Computer Programming for Kids and Other Beginners (2nd Edition)
Warren Sande and Carter Sande
Many politicians, educators and pundits keep arguing over whether the United States should offer computer programming classes to all students in kindergarten through 12th grade.
Others say all of us, including senior citizens, should do some coding to help us (1) maintain mental sharpness and good computer skills and (2) ward off late-in-life memory problems such as dementia.
These contentious debates are a long way from being settled, of course. Meanwhile, questions also rage over which programming languages we should learn. There are, after all, many dozens now in use.
Experienced software developers often state that Python is a good choice for youngsters ready to tackle their first “real” language, particularly once they have spent some time mastering Scratch, which MIT describes as “a programming language and an online community where children can program and share interactive media such as stories, games, and animation with people from all over the world.”
Manning Publications recently has brought out an updated second edition of its popular Python how-to book, Hello World!, written by Warren Sande and his son Carter Sande.
Some parents want to hand a programming book over to a child and let them learn at their own pace. And that can be done, in many cases, with Hello World! (It is written at a 12-year-old’s reading level, according to Manning). But other parents want to share the learning experience and be mentors, too, and the Sande book can be used effectively that way, as well. In either case, many children younger than 12 also should be able to learn from it.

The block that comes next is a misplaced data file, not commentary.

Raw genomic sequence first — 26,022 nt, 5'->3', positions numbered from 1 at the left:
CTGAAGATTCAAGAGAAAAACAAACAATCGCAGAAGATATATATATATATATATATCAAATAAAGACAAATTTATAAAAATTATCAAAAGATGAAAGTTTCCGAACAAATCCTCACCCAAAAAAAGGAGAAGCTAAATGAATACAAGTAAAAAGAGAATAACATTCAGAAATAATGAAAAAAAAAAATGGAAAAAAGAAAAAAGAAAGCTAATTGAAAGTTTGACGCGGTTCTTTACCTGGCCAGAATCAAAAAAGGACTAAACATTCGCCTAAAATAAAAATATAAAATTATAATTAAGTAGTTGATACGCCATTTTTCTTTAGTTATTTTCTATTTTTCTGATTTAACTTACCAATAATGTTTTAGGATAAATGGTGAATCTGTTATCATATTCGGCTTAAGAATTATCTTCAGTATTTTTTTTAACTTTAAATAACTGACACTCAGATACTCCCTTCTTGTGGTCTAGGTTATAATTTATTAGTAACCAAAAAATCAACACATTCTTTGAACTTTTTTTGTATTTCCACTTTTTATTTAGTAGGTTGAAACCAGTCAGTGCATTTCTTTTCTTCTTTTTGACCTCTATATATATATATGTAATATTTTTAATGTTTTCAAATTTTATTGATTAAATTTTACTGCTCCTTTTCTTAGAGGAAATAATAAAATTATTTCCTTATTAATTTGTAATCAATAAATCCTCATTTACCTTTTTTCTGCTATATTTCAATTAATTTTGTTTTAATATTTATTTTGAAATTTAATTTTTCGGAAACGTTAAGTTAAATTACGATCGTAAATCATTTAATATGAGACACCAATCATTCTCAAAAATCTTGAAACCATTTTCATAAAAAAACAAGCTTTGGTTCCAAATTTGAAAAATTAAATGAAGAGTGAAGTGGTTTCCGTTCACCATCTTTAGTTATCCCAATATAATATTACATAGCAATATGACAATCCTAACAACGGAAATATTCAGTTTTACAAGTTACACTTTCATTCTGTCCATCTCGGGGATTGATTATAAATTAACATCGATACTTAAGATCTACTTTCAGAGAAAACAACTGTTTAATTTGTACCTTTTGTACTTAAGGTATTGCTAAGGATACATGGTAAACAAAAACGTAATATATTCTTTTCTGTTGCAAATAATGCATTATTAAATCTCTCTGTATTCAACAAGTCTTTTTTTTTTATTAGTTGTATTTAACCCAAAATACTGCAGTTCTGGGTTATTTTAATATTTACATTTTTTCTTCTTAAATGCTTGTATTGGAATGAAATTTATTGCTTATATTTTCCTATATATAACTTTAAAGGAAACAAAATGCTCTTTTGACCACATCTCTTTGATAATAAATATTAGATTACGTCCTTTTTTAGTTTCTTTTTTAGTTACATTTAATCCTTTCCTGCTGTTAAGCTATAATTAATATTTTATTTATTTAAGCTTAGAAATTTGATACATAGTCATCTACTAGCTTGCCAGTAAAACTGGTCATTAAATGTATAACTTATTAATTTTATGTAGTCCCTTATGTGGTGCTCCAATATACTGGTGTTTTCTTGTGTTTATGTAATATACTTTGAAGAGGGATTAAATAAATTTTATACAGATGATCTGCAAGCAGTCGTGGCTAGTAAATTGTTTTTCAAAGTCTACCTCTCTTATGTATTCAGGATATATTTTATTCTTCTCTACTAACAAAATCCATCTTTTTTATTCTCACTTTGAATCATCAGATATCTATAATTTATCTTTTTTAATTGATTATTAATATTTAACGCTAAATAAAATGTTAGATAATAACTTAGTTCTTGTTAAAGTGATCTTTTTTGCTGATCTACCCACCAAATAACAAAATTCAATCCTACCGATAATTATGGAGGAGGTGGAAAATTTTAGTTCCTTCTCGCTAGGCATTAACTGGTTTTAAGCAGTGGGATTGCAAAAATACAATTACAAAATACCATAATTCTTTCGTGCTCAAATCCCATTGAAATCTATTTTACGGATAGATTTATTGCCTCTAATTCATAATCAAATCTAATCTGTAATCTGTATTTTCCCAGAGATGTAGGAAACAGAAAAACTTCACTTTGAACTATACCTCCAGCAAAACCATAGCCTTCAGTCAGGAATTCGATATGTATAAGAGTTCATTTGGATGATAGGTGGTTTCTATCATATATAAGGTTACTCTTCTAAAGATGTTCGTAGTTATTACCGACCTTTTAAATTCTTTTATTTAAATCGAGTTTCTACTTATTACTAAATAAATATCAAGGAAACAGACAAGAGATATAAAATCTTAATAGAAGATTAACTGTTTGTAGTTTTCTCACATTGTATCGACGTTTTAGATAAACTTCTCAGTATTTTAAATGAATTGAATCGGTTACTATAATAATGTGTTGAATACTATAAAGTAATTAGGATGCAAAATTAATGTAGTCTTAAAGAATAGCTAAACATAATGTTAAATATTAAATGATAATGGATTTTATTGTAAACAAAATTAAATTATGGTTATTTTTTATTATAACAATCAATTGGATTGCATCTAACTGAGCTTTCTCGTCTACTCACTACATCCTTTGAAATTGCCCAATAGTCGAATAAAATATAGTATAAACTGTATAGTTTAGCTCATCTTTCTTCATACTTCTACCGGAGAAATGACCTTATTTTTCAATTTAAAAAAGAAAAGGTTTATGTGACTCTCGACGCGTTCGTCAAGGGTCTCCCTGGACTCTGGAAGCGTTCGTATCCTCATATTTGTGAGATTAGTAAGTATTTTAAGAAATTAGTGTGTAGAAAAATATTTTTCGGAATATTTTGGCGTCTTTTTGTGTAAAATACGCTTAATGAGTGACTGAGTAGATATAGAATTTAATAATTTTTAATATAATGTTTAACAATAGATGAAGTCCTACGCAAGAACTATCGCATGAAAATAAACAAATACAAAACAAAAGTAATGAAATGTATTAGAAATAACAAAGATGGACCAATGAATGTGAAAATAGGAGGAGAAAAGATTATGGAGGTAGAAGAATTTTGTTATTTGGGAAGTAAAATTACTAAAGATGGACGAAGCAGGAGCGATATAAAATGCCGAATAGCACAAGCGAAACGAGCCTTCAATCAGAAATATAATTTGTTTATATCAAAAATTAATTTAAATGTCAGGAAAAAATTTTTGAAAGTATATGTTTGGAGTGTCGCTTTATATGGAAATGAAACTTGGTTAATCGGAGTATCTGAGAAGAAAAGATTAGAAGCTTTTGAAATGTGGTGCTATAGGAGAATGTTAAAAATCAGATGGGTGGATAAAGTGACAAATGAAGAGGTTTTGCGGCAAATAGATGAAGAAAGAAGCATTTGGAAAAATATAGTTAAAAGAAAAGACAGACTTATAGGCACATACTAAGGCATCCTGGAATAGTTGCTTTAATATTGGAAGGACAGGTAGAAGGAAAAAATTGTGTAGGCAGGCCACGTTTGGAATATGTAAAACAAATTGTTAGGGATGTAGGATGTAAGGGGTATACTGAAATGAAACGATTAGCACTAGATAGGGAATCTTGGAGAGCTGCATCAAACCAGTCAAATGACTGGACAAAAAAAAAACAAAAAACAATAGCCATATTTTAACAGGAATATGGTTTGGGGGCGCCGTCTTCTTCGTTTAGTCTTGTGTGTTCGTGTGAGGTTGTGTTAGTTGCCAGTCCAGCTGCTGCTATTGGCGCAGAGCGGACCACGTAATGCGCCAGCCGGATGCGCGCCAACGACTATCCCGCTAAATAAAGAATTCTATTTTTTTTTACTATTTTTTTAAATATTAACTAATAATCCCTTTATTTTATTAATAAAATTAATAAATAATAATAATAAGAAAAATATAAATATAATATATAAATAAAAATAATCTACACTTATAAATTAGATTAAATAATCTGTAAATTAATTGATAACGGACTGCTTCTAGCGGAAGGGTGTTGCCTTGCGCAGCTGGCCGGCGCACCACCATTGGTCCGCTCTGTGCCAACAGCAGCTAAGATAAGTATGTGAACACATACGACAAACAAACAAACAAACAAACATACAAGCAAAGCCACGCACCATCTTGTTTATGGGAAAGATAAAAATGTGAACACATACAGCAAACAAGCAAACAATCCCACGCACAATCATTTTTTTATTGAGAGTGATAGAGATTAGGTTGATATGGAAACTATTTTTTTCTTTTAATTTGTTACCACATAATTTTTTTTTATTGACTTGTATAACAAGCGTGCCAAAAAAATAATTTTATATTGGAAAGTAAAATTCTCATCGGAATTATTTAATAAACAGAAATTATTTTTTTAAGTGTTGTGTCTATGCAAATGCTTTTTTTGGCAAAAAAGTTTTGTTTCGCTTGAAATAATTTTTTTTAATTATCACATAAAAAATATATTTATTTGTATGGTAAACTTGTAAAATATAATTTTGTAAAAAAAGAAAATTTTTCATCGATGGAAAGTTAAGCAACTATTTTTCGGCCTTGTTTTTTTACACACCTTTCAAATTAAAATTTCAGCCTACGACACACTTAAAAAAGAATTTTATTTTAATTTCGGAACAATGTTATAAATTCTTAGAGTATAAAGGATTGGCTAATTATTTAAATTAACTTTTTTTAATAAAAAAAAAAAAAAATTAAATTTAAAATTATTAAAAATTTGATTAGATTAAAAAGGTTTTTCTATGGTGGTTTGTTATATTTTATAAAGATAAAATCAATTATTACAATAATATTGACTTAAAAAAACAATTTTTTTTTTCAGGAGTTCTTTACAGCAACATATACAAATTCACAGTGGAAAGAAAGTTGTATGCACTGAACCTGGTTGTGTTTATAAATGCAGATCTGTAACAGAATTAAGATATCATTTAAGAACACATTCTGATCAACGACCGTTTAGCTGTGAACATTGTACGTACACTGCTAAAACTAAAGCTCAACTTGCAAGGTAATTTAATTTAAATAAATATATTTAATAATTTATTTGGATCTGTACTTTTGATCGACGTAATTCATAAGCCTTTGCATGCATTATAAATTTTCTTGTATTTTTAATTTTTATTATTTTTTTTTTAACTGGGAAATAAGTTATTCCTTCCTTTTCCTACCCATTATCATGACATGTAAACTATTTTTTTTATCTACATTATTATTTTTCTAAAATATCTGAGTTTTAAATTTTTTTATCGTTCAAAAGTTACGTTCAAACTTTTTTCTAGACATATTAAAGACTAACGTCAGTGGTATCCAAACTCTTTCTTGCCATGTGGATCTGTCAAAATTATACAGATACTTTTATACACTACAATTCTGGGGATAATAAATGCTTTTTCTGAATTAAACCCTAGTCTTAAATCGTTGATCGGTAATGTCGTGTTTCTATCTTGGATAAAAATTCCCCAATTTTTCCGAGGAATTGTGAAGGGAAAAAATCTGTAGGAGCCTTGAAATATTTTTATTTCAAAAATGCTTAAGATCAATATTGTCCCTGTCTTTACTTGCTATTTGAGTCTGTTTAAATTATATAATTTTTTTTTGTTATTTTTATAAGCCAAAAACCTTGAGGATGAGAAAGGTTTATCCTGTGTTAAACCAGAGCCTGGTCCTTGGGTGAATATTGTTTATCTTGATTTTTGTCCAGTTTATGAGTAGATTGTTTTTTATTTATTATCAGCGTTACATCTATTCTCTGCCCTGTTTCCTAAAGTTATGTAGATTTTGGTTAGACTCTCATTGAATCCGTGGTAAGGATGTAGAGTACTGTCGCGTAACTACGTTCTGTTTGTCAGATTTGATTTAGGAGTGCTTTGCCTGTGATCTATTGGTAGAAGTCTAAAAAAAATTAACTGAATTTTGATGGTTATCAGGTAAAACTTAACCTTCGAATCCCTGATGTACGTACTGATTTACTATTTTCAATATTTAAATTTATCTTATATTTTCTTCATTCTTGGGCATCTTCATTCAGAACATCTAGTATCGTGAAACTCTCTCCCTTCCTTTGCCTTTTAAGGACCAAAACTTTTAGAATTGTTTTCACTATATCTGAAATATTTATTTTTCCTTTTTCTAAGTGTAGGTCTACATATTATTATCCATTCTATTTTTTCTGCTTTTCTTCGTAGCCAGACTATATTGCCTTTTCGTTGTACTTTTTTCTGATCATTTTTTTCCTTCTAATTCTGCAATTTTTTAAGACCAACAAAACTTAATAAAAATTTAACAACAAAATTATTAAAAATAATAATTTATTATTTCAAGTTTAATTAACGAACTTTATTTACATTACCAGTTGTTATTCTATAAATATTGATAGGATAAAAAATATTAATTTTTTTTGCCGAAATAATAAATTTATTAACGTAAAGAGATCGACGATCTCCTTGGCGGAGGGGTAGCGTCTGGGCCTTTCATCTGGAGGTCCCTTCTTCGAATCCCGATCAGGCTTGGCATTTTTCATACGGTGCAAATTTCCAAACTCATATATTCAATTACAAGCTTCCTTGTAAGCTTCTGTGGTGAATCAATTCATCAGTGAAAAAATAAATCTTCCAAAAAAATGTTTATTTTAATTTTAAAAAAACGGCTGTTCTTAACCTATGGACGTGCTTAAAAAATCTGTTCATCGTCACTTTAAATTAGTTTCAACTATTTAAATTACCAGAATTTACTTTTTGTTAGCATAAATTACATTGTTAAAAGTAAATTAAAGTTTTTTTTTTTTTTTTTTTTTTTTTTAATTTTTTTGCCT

Be sure to note the “Other Beginners” in the book’s subtitle. I have taken classes in Python, and I have worked my way through a couple of Python programming books. Hello World! is proving a useful addition to my library, too, because it gives some clear explanations and examples for many different concepts, such as using variable nested loops, importing portions of modules, or providing collision detection in a game, to name just a few.
One big question quickly pops up when someone decides to learn to program in Python: Python 2 or Python 3?
Several years ago, the language was updated from version 2 to version 3, but many users of version 2 chose to not upgrade. So now we recently have had Python 2.7.6 and Python 3.3.3 (with Python 3.4 coming soon). The two versions have some similarities, but they also have essential differences. Bottom line: They do not play well together.
In this second edition of Hello World!, the authors have elected to stick with Python 2 in their text and code examples. But they have added notes to help make the code work for students using Python 3. Likewise, they have added an appendix explaining some major differences between Python 2 and Python 3.
Other significant changes include using color in illustrations and code listings and, in the chapter on GUI programming, using PyQT, rather than the no-longer-supported PythonCard. And the updated book now spans more than 460 pages, including its index.
With Hello World!, even the most eager student who is a very fast reader can be kept focused and busy for many hours while learning how to program in Python.
— Si Dunn